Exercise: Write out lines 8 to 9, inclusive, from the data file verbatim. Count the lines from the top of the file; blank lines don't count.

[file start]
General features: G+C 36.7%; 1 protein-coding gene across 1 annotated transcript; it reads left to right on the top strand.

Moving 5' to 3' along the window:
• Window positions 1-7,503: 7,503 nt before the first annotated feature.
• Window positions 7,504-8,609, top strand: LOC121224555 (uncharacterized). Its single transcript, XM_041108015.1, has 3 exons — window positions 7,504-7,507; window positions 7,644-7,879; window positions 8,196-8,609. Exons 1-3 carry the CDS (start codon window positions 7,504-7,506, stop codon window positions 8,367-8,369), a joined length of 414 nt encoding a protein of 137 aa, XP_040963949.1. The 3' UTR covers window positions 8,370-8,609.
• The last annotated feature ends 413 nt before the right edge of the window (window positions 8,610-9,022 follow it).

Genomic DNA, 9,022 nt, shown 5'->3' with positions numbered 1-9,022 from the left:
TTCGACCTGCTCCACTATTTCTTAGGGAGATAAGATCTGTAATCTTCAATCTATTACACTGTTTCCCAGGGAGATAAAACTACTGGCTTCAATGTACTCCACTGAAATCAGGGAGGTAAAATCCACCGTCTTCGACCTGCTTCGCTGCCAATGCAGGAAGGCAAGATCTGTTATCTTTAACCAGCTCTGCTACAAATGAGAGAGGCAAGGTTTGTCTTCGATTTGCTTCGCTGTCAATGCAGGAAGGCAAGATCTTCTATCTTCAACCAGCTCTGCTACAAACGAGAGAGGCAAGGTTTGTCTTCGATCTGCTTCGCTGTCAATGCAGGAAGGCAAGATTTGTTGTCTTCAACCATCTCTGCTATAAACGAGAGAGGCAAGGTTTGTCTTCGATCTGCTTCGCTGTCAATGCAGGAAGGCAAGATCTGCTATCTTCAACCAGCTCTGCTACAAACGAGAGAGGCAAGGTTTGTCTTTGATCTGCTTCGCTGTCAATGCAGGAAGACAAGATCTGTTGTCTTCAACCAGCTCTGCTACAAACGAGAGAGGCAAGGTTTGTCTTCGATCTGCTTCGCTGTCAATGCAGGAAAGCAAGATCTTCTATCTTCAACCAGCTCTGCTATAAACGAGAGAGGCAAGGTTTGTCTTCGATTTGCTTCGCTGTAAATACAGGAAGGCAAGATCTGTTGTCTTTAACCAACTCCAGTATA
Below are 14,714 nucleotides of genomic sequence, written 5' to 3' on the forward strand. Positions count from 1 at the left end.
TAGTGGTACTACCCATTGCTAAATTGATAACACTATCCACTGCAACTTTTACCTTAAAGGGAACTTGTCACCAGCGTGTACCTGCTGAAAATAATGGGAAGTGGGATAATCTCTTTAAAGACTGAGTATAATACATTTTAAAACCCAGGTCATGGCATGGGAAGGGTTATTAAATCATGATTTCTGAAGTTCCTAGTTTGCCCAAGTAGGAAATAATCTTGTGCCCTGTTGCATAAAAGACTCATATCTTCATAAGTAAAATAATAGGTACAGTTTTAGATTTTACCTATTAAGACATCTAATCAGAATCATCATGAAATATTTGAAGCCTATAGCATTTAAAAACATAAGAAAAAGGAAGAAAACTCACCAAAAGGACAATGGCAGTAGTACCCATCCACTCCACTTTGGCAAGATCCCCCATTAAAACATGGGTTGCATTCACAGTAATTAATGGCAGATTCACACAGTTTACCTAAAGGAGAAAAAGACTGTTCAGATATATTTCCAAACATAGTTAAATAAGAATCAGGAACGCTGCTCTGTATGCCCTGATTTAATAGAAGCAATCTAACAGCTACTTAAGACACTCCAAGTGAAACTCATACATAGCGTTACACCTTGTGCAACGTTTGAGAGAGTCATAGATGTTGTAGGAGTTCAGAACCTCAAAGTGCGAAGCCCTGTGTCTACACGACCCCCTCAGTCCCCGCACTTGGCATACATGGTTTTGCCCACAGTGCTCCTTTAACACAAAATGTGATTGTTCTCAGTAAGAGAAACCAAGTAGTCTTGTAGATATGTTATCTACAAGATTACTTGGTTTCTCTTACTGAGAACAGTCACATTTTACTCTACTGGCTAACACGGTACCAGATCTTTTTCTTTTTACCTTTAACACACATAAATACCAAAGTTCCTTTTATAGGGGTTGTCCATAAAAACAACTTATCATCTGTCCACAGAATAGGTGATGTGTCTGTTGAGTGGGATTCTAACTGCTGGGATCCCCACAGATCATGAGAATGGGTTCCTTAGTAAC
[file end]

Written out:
Below are 14,714 nucleotides of genomic sequence, written 5' to 3' on the forward strand. Positions count from 1 at the left end.
TAGTGGTACTACCCATTGCTAAATTGATAACACTATCCACTGCAACTTTTACCTTAAAGGGAACTTGTCACCAGCGTGTACCTGCTGAAAATAATGGGAAGTGGGATAATCTCTTTAAAGACTGAGTATAATACATTTTAAAACCCAGGTCATGGCATGGGAAGGGTTATTAAATCATGATTTCTGAAGTTCCTAGTTTGCCCAAGTAGGAAATAATCTTGTGCCCTGTTGCATAAAAGACTCATATCTTCATAAGTAAAATAATAGGTACAGTTTTAGATTTTACCTATTAAGACATCTAATCAGAATCATCATGAAATATTTGAAGCCTATAGCATTTAAAAACATAAGAAAAAGGAAGAAAACTCACCAAAAGGACAATGGCAGTAGTACCCATCCACTCCACTTTGGCAAGATCCCCCATTAAAACATGGGTTGCATTCACAGTAATTAATGGCAGATTCACACAGTTTACCTAAAGGAGAAAAAGACTGTTCAGATATATTTCCAAACATAGTTAAATAAGAATCAGGAACGCTGCTCTGTATGCCCTGATTTAATAGAAGCAATCTAACAGCTACTTAAGACACTCCAAGTGAAACTCATACATAGCGTTACACCTTGTGCAACGTTTGAGAGAGTCATAGATGTTGTAGGAGTTCAGAACCTCAAAGTGCGAAGCCCTGTGTCTACACGACCCCCTCAGTCCCCGCACTTGGCATACATGGTTTTGCCCACAGTGCTCCTTTAACACAAAATGTGATTGTTCTCAGTAAGAGAAACCAAGTAGTCTTGTAGATATGTTATCTACAAGATTACTTGGTTTCTCTTACTGAGAACAGTCACATTTTACTCTACTGGCTAACACGGTACCAGATCTTTTTCTTTTTACCTTTAACACACATAAATACCAAAGTTCCTTTTATAGGGGTTGTCCATAAAAACAACTTATCATCTGTCCACAGAATAGGTGATGTGTCTGTTGAGTGGGATTCTAACTGCTGGGATCCCCACAGATCATGAGAATGGGTTCCTTAGTAAC